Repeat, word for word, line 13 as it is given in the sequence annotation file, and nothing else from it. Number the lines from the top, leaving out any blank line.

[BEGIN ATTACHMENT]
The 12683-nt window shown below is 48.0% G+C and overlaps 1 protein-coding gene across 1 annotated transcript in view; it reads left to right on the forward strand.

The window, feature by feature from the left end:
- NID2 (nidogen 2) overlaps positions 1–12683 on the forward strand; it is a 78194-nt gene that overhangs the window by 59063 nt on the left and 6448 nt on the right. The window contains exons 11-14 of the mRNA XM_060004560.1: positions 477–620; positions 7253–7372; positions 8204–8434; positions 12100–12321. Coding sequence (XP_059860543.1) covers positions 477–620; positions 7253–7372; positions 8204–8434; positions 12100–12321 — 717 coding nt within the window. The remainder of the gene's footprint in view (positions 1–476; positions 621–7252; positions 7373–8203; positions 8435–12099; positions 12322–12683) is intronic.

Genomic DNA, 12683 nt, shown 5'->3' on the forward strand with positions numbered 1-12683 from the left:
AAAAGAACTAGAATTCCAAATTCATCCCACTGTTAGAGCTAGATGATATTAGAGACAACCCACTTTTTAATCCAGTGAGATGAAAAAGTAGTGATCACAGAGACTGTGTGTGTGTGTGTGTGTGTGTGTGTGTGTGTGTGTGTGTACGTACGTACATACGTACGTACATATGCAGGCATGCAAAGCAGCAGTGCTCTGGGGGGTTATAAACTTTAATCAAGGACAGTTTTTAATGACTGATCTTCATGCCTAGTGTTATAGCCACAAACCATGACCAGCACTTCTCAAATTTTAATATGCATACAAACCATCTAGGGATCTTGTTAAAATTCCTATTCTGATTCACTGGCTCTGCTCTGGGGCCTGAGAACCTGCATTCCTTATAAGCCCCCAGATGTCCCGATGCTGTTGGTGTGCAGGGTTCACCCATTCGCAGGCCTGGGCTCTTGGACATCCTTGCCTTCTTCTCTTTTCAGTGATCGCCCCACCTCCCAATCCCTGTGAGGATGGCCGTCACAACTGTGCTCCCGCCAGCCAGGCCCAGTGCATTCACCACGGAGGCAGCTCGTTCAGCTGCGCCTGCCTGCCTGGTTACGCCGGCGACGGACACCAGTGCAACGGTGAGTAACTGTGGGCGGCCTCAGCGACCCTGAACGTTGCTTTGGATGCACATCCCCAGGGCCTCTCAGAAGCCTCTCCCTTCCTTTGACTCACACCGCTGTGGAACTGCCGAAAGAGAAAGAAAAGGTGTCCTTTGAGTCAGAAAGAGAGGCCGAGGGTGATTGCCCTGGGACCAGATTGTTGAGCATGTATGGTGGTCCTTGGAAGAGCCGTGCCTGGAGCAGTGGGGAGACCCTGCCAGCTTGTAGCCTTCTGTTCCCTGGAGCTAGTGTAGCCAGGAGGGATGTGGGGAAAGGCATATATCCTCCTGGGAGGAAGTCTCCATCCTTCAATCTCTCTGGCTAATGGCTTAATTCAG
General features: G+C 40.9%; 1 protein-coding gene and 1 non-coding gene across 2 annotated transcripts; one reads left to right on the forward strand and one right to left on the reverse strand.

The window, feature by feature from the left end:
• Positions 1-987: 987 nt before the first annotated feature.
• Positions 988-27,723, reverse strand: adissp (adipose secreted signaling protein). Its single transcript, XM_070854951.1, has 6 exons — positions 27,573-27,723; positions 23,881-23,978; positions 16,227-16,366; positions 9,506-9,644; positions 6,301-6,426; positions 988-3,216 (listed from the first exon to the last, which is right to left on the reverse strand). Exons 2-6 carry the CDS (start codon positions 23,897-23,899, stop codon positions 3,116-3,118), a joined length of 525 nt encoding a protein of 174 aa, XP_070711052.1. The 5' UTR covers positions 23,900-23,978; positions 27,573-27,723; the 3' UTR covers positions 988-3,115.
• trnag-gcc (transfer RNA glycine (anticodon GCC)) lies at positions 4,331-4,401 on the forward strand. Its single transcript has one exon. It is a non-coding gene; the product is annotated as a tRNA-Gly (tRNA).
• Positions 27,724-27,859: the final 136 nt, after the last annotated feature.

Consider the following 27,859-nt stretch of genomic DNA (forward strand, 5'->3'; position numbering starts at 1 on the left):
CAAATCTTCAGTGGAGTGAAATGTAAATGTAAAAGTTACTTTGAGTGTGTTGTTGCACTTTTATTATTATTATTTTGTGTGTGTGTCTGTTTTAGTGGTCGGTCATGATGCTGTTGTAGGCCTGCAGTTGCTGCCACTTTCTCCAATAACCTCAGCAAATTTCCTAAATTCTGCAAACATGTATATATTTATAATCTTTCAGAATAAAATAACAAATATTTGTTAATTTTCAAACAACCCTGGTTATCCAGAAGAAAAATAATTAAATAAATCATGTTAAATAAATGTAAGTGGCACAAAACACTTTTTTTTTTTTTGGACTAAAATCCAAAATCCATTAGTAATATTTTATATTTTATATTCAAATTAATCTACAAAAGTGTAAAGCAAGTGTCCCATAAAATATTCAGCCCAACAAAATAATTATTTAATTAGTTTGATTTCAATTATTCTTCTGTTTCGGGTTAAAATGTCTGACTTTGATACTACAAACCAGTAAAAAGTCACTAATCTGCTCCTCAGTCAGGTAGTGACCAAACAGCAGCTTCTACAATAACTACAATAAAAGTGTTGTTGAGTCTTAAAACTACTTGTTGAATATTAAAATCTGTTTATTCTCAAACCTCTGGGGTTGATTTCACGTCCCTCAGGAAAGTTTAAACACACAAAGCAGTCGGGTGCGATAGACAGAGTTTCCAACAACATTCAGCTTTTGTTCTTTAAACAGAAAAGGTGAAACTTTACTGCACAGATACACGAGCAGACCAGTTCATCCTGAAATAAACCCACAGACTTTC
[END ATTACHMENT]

CAAATCTTCAGTGGAGTGAAATGTAAATGTAAAAGTTACTTTGAGTGTGTTGTTGCACTTTTATTATTATTATTTTGTGTGTGTGTCTGTTTTAGTGGTCGGTCATGATGCTGTTGTAGGCCTGCAGTTGCTGCCACTTTCTCCAATAACCTCAGCAAATTTCCTAAATTCTGCAAACATGTATATATTTATAATCTTTCAGAATAAAATAACAAATATTTGTTAATTTTCAAACAACCCTGGTTATCCAGAAGAAAAATAATTAAATAAATCATGTTAAATAAATGTAAGTGGCACAAAACACTTTTTTTTTTTTTGGACTAAAATCCAAAATCCATTAGTAATATTTTATATTTTATATTCAAATTAATCTACAAAAGTGTAAAGCAAGTGTCCCATAAAATATTCAGCCCAACAAAATAATTATTTAATTAGTTTGATTTCAATTATTCTTCTGTTTCGGGTTAAAATGTCTGACTTTGATACTACAAACCAGTAAAAAGTCACTAATCTGCTCCTCAGTCAGGTAGTGACCAAACAGCAGCTTCTACAATAACTACAATAAAAGTGTTGTTGAGTCTTAAAACTACTTGTTGAATATTAAAATCTGTTTATTCTCAAACCTCTGGGGTTGATTTCACGTCCCTCAGGAAAGTTTAAACACACAAAGCAGTCGGGTGCGATAGACAGAGTTTCCAACAACATTCAGCTTTTGTTCTTTAAACAGAAAAGGTGAAACTTTACTGCACAGATACACGAGCAGACCAGTTCATCCTGAAATAAACCCACAGACTTTC